The Convention on the Prohibition of the Development, Production and Stockpiling of Bacteriological (Biological) and Toxin Weapons and on their Destruction, commonly known as the Biological Weapons Convention (BWC) or Biological and Toxin Weapons Convention (BTWC), opened for signature in 1972 and entered into force in 1975.
It was the first multilateral disarmament treaty banning an entire category of weapons, as States Parties to the Biological Weapons Convention undertook "never in any circumstances to develop, produce, stockpile or otherwise acquire or retain:
1. microbial or other biological agents, or toxins whatever their origin or method of production, of types and in quantities that have no justification for prophylactic, protective or other peaceful purposes;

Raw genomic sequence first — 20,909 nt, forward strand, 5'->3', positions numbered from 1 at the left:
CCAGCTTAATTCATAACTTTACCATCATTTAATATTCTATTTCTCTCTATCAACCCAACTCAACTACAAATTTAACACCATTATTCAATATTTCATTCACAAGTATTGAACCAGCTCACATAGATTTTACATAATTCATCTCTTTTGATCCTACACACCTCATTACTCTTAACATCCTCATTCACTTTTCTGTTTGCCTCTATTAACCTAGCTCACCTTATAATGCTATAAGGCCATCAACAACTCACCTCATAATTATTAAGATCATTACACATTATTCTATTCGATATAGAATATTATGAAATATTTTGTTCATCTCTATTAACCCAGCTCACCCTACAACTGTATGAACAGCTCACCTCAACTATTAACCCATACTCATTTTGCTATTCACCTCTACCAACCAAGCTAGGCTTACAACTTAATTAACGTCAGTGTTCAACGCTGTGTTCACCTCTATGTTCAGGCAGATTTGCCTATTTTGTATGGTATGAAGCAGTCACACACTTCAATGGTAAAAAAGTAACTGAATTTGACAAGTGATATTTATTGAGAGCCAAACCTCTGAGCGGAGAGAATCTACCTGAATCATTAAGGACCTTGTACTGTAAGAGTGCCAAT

2. weapons, equipment or means of delivery designed to use such agents or toxins for hostile purposes or in armed conflict."
The Convention effectively prohibits the development, production, acquisition, transfer, retention, stockpiling and use of biological and toxin weapons and is a key element in the international community’s efforts to address the proliferation of weapons of mass destruction.
The following wheel allows for quick navigation to the current activities undertaken under the BWC:
Fortieth Anniversary of the Biological Weapons Convention
The Biological Weapons Convention entered into force on 26 March 1975. 2015 therefore marked the 40th anniversary of the Convention. This milestone in the life of the Convention was marked by a special commemorative event which took place on 30 March 2015 in the Council Chamber of the Palais des Nations in Geneva, which is where the BWC was originally negotiated. A special anniversary webpage
contains more information about the commemorative event and about the history of the BWC.